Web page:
If the man took the teleological view, which he would, he would, of course, he would, he would attempt to use the sensations he derived from the penile motions in my vagina to produce orgasm, ejaculating in or near my vagina, thereby terminating the sex act as such.
I would use the convention of assent so that the man could get on with his nocturnal commitments, dog walking or sleeping or watching recorded sports footage, what have you.
Either Pushcart clustered its highly sexualized poetry together (except for Saeed Jones, who came earlier) – or I have sex on the brain. This one’s more sexually explicit, and more philosophically explicit as well. What is the purpose of sex? The poem rotates through several views.
With a little help from the online Stanford Encyclopedia of Philosophy, casually known as “Plato,” to refresh my memory, teleology links function, design, and cause: starting back in Ancient Greece, Aristotle decided everything had four causes, the final cause being telos, or the ultimate purpose.
In the poem, Ruocco sees sex through different lenses. For the man, the telos, the purpose of sex, is ejaculation. The woman’s purpose is to get the job done and send the man on to other things, hence her encouragement, if necessary (“because of some blockage, or because he was nervous or because he took a pill, a selective serotonin reuptake inhibitor or a nonselective serotonin reuptake inhibitor”, the evil little flaw in the Prozac panacea – you’re finally undepressed enough to be interested in sex again, only to discover orgasm is impossible) and her acceptance of responsibility for the man’s failure. We never seem to be able to leave Eve far behind.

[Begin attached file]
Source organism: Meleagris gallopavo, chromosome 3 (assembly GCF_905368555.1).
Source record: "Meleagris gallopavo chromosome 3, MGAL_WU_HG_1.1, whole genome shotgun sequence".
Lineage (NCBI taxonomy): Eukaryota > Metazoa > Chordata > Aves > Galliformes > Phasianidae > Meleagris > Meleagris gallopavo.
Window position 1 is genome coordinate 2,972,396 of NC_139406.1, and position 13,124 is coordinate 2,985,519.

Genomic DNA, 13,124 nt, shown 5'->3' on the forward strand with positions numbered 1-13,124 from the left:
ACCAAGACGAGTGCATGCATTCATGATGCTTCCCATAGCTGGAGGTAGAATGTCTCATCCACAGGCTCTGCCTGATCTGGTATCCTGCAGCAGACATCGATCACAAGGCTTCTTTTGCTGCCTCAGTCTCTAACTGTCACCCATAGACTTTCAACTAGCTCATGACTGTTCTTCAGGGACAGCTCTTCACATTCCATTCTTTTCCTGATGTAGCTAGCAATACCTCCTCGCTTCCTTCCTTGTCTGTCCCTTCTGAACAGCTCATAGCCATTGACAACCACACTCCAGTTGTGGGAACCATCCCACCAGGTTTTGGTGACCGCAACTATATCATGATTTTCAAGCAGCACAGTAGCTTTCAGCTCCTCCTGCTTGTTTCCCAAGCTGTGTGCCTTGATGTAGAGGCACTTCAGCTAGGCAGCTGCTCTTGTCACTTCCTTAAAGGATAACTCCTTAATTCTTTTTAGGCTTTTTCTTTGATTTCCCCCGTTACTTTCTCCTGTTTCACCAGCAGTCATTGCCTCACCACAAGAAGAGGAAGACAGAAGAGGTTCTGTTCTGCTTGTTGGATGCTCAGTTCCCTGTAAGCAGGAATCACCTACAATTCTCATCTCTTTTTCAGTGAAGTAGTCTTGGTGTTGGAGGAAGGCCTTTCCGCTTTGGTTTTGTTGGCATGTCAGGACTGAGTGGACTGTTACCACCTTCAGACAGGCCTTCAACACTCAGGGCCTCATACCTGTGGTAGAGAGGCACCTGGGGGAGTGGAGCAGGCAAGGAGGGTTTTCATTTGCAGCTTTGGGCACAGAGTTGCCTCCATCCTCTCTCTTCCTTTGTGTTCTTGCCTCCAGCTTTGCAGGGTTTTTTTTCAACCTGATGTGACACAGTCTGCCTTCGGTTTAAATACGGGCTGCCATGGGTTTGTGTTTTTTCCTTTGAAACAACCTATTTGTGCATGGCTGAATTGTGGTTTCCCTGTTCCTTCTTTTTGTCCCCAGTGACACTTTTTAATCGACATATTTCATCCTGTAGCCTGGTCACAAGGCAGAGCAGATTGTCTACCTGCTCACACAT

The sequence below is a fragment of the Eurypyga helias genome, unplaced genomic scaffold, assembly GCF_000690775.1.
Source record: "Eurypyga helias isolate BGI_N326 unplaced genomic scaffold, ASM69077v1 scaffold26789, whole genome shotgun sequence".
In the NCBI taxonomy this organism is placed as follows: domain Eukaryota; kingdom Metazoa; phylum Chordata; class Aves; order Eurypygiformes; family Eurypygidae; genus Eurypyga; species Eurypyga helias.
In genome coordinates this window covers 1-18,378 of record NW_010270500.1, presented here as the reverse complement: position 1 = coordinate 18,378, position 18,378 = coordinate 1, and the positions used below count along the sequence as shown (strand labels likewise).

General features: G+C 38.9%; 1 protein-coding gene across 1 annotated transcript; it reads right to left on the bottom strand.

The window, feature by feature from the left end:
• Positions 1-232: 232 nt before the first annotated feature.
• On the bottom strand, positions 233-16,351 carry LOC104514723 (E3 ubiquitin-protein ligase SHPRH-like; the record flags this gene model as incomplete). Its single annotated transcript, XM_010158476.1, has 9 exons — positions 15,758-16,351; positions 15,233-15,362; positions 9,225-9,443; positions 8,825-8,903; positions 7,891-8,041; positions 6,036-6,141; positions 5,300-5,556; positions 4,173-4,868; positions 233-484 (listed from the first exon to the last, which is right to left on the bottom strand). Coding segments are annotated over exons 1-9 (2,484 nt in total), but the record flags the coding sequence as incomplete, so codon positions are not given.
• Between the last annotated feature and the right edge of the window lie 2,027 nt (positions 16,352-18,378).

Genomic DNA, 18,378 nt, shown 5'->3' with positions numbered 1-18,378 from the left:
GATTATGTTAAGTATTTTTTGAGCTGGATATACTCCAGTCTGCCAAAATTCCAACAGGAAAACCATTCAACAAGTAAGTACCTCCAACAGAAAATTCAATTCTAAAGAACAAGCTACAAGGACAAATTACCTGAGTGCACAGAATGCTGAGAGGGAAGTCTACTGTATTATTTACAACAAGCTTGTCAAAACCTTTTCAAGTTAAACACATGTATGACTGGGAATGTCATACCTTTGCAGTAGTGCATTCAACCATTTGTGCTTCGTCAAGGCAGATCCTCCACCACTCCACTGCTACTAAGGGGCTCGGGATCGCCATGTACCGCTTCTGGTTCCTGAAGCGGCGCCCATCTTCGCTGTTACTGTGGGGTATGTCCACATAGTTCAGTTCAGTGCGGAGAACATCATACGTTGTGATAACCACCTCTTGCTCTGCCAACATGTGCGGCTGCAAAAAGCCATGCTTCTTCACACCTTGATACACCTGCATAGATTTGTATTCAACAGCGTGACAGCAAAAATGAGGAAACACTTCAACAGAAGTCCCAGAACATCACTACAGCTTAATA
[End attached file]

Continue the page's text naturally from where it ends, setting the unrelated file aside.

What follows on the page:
The fertilization of the egg, and the resultant person, seems an afterthought to all this, of course. But that would be, according to Aristotle, the true teleological view (the man in the poem is a bit short-sighted, seeing only an intermediate cause): the purpose of sex is to reproduce. Come to think of it, that’s both the evolutionary and the fundamentalist view as well (strange bedfellows there). Mr. Darwin, come back, tell us how we can re-evolve our procreative urges in an era when the last thing we need around here is more people.
I’m fascinated by the title, which reveals nothing about the poem other than a man taking. Taking what? Sounds aggressive, doesn’t it? Then we come to the next phrase – “the teleological view” – which switches gears, dials down the aggressiveness to an academic level. But the aggression is always there, isn’t it, in the very act of sex itself, seen clearly in the multitudes of rebukes and insults built on “fuck”. Not to mention rape: no one force-feeds someone to show power.
Every being is born unconsenting. The being is made by violation.
Can’t argue with that. This is why the white-haired man in the sky makes more sense than Mother Nature: mammalian sex was obviously designed by a man. Unless you reverse the cause and effect, and decide that God was created by men – that’s small “m” men – to conform to the underlying physical reality of the male penetration of the female; thus God became a misogynist.